APM solves xyzCorp technology challenges through standardization that adds value and reduces costs.

tight writing Jim D

Jim conveys cause and effect by using a dependent clause (which, in this case, hinges on the relative pronoun that). This distinction may seem esoteric, but it’s worth your attention. If you want to communicate efficiently—especially if you want to persuade—you had best get friendly with dear old (sorely neglected) dependent clauses, aka subordinate clauses.

Wonder what I’m smoking? Read these recent posts by the ever-insightful Bryan A. Garner: “Are You Coordinated, or Subordinated?” and “More on Subordination.” Here’s a snippet from the latter post, in which Bryan uses subordination himself, subtly reinforcing his point. (The because gives him away.)

Subordinate clauses are crucial to persuasive writing … Subordination typically promotes economy with words. It also makes the syntax more interesting because there’s more variety … Subordination is always a key to good writing.

Stuff that in your bong and, you know, like…

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Again, Challenge Sentence 28

Due to the high demand and limited supply of our interval ownership single bedroom and two bedroom vacation club units and luxury RV spaces, will we be forced to offer our GREATEST “Exchange in Abundance” offers as we move forward toward completion of the Front Sight Resort, to our higher level members first, with the rest of our members only getting the opportunity to purchase AFTER the higher level members have had their first shot, and only if anything is left to purchase, which is unlikely.

Your revision: _______________________
[Scroll to the bottom and put your revision in a comment by Friday, Dec. 18.]

Go!

Index of Challenge Sentences

22 thoughts on “Tighten This! Challenge Sentence 28 [writing/editing game]

  1. Our “Exchange in Abundance” purchase offers for the new Front Sight Resort will be made to higher level members first. If any vacation club units and RV spaces are left after this initial round, they will be offered to other members.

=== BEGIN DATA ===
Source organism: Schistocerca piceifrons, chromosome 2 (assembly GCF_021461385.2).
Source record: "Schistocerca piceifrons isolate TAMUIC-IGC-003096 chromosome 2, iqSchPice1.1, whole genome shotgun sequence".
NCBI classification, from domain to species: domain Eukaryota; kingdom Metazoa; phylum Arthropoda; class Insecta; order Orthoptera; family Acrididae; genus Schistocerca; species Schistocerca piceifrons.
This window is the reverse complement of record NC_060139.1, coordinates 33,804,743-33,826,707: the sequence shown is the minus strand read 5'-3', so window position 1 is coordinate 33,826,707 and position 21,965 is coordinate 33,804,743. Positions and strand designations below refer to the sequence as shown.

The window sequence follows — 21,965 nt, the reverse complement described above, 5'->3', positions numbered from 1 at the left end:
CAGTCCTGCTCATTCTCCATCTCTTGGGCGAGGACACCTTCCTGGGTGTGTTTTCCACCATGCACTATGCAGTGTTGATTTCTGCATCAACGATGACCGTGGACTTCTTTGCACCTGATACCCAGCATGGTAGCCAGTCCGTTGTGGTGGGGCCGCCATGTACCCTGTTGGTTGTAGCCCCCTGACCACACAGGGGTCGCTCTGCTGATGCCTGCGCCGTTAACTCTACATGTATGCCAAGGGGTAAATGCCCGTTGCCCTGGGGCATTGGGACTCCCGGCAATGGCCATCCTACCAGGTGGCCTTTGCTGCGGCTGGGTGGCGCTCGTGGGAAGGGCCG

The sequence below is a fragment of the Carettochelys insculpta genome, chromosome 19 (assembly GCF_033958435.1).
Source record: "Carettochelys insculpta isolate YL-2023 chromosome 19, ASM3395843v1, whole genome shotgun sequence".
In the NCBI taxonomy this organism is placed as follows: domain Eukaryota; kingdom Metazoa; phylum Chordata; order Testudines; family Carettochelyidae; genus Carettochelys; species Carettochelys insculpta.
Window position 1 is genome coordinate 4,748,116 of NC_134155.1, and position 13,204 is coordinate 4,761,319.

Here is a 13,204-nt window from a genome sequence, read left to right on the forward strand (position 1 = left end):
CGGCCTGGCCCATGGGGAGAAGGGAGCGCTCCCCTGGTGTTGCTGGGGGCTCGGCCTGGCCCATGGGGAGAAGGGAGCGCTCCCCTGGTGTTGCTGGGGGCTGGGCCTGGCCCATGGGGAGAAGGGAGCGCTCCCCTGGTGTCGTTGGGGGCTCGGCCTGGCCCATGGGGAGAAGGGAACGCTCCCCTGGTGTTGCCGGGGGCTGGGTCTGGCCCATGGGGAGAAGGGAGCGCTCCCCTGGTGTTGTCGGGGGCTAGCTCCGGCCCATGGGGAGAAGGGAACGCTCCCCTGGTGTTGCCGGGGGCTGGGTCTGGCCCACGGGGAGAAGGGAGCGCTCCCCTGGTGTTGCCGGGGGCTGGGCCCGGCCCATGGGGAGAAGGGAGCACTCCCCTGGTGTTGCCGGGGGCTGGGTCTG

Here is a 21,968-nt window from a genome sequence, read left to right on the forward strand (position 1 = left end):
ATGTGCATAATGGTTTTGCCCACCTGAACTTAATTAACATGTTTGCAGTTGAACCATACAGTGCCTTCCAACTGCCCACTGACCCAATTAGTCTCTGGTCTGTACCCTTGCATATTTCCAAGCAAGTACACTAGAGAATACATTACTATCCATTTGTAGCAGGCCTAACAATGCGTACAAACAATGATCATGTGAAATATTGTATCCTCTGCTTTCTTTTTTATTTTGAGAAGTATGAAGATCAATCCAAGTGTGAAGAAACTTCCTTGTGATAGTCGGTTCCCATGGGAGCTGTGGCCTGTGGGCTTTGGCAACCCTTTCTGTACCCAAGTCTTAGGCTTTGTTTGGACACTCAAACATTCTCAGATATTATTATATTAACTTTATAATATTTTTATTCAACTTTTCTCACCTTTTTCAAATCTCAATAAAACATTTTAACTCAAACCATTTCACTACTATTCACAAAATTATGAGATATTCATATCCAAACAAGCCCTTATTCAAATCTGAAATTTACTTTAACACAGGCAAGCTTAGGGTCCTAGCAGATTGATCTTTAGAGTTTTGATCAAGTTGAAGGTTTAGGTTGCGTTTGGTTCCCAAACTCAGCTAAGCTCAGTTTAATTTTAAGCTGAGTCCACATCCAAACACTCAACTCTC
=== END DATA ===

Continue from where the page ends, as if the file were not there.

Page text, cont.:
2. Higher-level members will have first pick of offers on the few remaining interval ownership one- and two-bedroom vacation club units and luxury RV spaces in the Front Sight Resort.

  3. We are now selling one- and two-bedroom vacation club units and luxury RV spaces at Front Sight Resort. Premium Members have the first chance at interval ownership before we release these properties to all members.

  4. There are two audiences for this communication – the Higher Levels and the lower form of life. You want the HLs to reply quickly.

    But you don’t want to p*ss off the standard members! Offer them an upgrade to Higher, or a tasty deal at another resort. Otherwise you might lose them as members altogether. If the answer is ‘no’, what’s your ‘yes’?

    Use a segmented email list to send different offers to different membership levels. For Higher level, the sentence will read:

  5. There’s been high demand for units at our new Front Sight resort, which will open in [month]. Higher level member? Here’s your chance to take up our Exchange in Abundance offer, which closes on [date].

  6. Higher level members will get first pick of our “Exchange in Abundance” offers for vacation club units and luxury RV spaces in the new Front Sight Resort.

  7. Our “Exchange in Abundance” offers allow to exchange existing vacation club units with units in the new Front Sight Resort.
    The offers are available on a first-come, first-served basis, with higher-level members taking precedence.

  8. Attention Front Sight Resort members. Don’t miss our “Abundance in Exchange” offer of interval ownership single- and two-bedroom vacation club units and luxury RV spaces to be sold based on membership levels until all units are gone.

    Thank you for your kind words on last week’s challenge.

  9. Act now or forever hold your piece! To celebrate the arrival of the new Front Sight resort we are offering esteemed members first a once in a lifetime offer on single bedroom and two bedroom vacation club units and luxury RV spaces.

  10. Due to high demand for our interval ownership vacation club units and luxury RV spaces, we are opening our “Exchange in Abundance” offer to Higher Level Members first. Any remaining units and spaces will then be offered to the rest of our members.

  11. NOTICE: Prime members will be offered plum deals on our red-hot Front Sight Resort properties. If any units remain unsold, other members may bid on them afterward.

    As an aside, I sensed a “Dear John” letter lurking here:

    Dear John,
    You’re a nice guy, but we’re through. Don’t take it personally, it’s me—I’ve become Miss Popularity. And what with so many more well-endowed pursuers, I simply must be choosy with whom I offer “Exchange in Abundance.”
    Regrets, Miss (Full) Frontal Sight Resort